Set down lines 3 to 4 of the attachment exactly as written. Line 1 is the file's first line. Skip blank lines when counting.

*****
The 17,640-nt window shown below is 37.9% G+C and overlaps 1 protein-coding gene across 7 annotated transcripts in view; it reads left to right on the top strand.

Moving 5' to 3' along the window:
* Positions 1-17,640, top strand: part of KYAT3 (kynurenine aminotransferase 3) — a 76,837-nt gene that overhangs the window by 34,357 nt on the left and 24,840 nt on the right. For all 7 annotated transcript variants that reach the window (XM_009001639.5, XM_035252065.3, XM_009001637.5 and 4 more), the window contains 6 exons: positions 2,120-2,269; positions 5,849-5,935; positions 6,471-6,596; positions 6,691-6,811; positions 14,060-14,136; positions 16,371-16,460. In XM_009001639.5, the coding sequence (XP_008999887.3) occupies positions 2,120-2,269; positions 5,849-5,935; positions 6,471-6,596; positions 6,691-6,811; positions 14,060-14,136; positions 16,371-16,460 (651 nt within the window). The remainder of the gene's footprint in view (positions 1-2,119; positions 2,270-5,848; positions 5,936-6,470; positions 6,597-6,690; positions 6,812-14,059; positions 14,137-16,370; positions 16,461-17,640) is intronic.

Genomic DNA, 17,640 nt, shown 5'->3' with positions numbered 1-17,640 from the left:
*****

* Positions 1-17,640, top strand: part of KYAT3 (kynurenine aminotransferase 3) — a 76,837-nt gene that overhangs the window by 34,357 nt on the left and 24,840 nt on the right. For all 7 annotated transcript variants that reach the window (XM_009001639.5, XM_035252065.3, XM_009001637.5 and 4 more), the window contains 6 exons: positions 2,120-2,269; positions 5,849-5,935; positions 6,471-6,596; positions 6,691-6,811; positions 14,060-14,136; positions 16,371-16,460. In XM_009001639.5, the coding sequence (XP_008999887.3) occupies positions 2,120-2,269; positions 5,849-5,935; positions 6,471-6,596; positions 6,691-6,811; positions 14,060-14,136; positions 16,371-16,460 (651 nt within the window). The remainder of the gene's footprint in view (positions 1-2,119; positions 2,270-5,848; positions 5,936-6,470; positions 6,597-6,690; positions 6,812-14,059; positions 14,137-16,370; positions 16,461-17,640) is intronic.

Genomic DNA, 17,640 nt, shown 5'->3' with positions numbered 1-17,640 from the left: